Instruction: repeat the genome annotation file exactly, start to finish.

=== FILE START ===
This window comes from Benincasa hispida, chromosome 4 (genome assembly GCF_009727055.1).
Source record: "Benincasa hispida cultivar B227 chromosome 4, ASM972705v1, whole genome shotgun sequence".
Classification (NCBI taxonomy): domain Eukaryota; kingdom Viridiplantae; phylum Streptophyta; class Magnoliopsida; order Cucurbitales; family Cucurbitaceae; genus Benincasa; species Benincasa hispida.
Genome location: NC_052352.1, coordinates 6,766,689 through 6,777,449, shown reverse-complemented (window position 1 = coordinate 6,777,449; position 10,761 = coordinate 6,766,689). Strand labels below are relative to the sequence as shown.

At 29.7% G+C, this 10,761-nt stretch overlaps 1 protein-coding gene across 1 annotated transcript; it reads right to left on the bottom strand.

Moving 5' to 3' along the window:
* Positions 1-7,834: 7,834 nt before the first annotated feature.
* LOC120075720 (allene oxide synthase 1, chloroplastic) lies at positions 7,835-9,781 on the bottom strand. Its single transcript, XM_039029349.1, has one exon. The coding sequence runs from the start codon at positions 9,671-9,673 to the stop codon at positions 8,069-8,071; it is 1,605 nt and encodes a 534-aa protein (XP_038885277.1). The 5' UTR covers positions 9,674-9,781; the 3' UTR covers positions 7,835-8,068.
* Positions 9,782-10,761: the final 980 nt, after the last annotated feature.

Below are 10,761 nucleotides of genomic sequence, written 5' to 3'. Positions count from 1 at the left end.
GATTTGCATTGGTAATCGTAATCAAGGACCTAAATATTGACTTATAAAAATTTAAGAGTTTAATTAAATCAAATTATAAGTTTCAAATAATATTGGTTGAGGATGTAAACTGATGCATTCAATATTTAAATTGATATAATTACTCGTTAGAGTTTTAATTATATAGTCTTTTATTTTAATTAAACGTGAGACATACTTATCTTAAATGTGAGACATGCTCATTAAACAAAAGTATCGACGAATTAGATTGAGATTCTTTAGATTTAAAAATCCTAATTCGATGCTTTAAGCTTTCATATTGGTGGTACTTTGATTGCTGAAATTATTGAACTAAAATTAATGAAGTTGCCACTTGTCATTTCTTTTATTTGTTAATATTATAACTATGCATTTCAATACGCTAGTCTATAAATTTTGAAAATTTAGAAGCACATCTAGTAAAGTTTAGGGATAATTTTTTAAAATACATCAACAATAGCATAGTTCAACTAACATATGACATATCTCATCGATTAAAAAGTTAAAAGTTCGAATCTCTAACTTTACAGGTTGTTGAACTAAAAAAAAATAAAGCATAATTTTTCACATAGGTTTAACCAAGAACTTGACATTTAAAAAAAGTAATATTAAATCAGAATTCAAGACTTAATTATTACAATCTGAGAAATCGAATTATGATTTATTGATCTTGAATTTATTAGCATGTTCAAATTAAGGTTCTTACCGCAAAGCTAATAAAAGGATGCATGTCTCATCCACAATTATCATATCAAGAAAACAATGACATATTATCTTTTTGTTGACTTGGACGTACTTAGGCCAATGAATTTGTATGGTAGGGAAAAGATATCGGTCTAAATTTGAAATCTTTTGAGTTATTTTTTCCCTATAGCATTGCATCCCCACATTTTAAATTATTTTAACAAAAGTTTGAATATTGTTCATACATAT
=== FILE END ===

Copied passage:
This window comes from Benincasa hispida, chromosome 4 (genome assembly GCF_009727055.1).
Source record: "Benincasa hispida cultivar B227 chromosome 4, ASM972705v1, whole genome shotgun sequence".
Classification (NCBI taxonomy): domain Eukaryota; kingdom Viridiplantae; phylum Streptophyta; class Magnoliopsida; order Cucurbitales; family Cucurbitaceae; genus Benincasa; species Benincasa hispida.
Genome location: NC_052352.1, coordinates 6,766,689 through 6,777,449, shown reverse-complemented (window position 1 = coordinate 6,777,449; position 10,761 = coordinate 6,766,689). Strand labels below are relative to the sequence as shown.

At 29.7% G+C, this 10,761-nt stretch overlaps 1 protein-coding gene across 1 annotated transcript; it reads right to left on the bottom strand.

Moving 5' to 3' along the window:
* Positions 1-7,834: 7,834 nt before the first annotated feature.
* LOC120075720 (allene oxide synthase 1, chloroplastic) lies at positions 7,835-9,781 on the bottom strand. Its single transcript, XM_039029349.1, has one exon. The coding sequence runs from the start codon at positions 9,671-9,673 to the stop codon at positions 8,069-8,071; it is 1,605 nt and encodes a 534-aa protein (XP_038885277.1). The 5' UTR covers positions 9,674-9,781; the 3' UTR covers positions 7,835-8,068.
* Positions 9,782-10,761: the final 980 nt, after the last annotated feature.

Below are 10,761 nucleotides of genomic sequence, written 5' to 3'. Positions count from 1 at the left end.
GATTTGCATTGGTAATCGTAATCAAGGACCTAAATATTGACTTATAAAAATTTAAGAGTTTAATTAAATCAAATTATAAGTTTCAAATAATATTGGTTGAGGATGTAAACTGATGCATTCAATATTTAAATTGATATAATTACTCGTTAGAGTTTTAATTATATAGTCTTTTATTTTAATTAAACGTGAGACATACTTATCTTAAATGTGAGACATGCTCATTAAACAAAAGTATCGACGAATTAGATTGAGATTCTTTAGATTTAAAAATCCTAATTCGATGCTTTAAGCTTTCATATTGGTGGTACTTTGATTGCTGAAATTATTGAACTAAAATTAATGAAGTTGCCACTTGTCATTTCTTTTATTTGTTAATATTATAACTATGCATTTCAATACGCTAGTCTATAAATTTTGAAAATTTAGAAGCACATCTAGTAAAGTTTAGGGATAATTTTTTAAAATACATCAACAATAGCATAGTTCAACTAACATATGACATATCTCATCGATTAAAAAGTTAAAAGTTCGAATCTCTAACTTTACAGGTTGTTGAACTAAAAAAAAATAAAGCATAATTTTTCACATAGGTTTAACCAAGAACTTGACATTTAAAAAAAGTAATATTAAATCAGAATTCAAGACTTAATTATTACAATCTGAGAAATCGAATTATGATTTATTGATCTTGAATTTATTAGCATGTTCAAATTAAGGTTCTTACCGCAAAGCTAATAAAAGGATGCATGTCTCATCCACAATTATCATATCAAGAAAACAATGACATATTATCTTTTTGTTGACTTGGACGTACTTAGGCCAATGAATTTGTATGGTAGGGAAAAGATATCGGTCTAAATTTGAAATCTTTTGAGTTATTTTTTCCCTATAGCATTGCATCCCCACATTTTAAATTATTTTAACAAAAGTTTGAATATTGTTCATACATAT